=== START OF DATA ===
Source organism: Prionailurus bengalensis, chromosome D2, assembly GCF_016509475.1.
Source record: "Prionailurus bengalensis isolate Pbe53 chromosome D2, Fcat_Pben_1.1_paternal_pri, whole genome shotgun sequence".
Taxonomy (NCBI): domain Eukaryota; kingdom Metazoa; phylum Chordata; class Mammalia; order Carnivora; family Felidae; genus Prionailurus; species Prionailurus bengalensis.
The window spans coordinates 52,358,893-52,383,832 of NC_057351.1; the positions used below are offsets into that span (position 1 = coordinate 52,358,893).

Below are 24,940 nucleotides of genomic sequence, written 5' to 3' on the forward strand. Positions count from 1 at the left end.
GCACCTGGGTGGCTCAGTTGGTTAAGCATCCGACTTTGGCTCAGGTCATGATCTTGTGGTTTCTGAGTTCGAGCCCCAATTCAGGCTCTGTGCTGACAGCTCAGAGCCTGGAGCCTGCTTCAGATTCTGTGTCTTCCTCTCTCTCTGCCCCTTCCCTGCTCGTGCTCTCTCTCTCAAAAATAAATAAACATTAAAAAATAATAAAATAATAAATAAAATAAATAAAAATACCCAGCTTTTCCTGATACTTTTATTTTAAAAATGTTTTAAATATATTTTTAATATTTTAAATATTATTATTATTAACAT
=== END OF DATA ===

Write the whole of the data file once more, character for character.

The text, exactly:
Source organism: Prionailurus bengalensis, chromosome D2, assembly GCF_016509475.1.
Source record: "Prionailurus bengalensis isolate Pbe53 chromosome D2, Fcat_Pben_1.1_paternal_pri, whole genome shotgun sequence".
Taxonomy (NCBI): domain Eukaryota; kingdom Metazoa; phylum Chordata; class Mammalia; order Carnivora; family Felidae; genus Prionailurus; species Prionailurus bengalensis.
The window spans coordinates 52,358,893-52,383,832 of NC_057351.1; the positions used below are offsets into that span (position 1 = coordinate 52,358,893).

Below are 24,940 nucleotides of genomic sequence, written 5' to 3' on the forward strand. Positions count from 1 at the left end.
GCACCTGGGTGGCTCAGTTGGTTAAGCATCCGACTTTGGCTCAGGTCATGATCTTGTGGTTTCTGAGTTCGAGCCCCAATTCAGGCTCTGTGCTGACAGCTCAGAGCCTGGAGCCTGCTTCAGATTCTGTGTCTTCCTCTCTCTCTGCCCCTTCCCTGCTCGTGCTCTCTCTCTCAAAAATAAATAAACATTAAAAAATAATAAAATAATAAATAAAATAAATAAAAATACCCAGCTTTTCCTGATACTTTTATTTTAAAAATGTTTTAAATATATTTTTAATATTTTAAATATTATTATTATTAACAT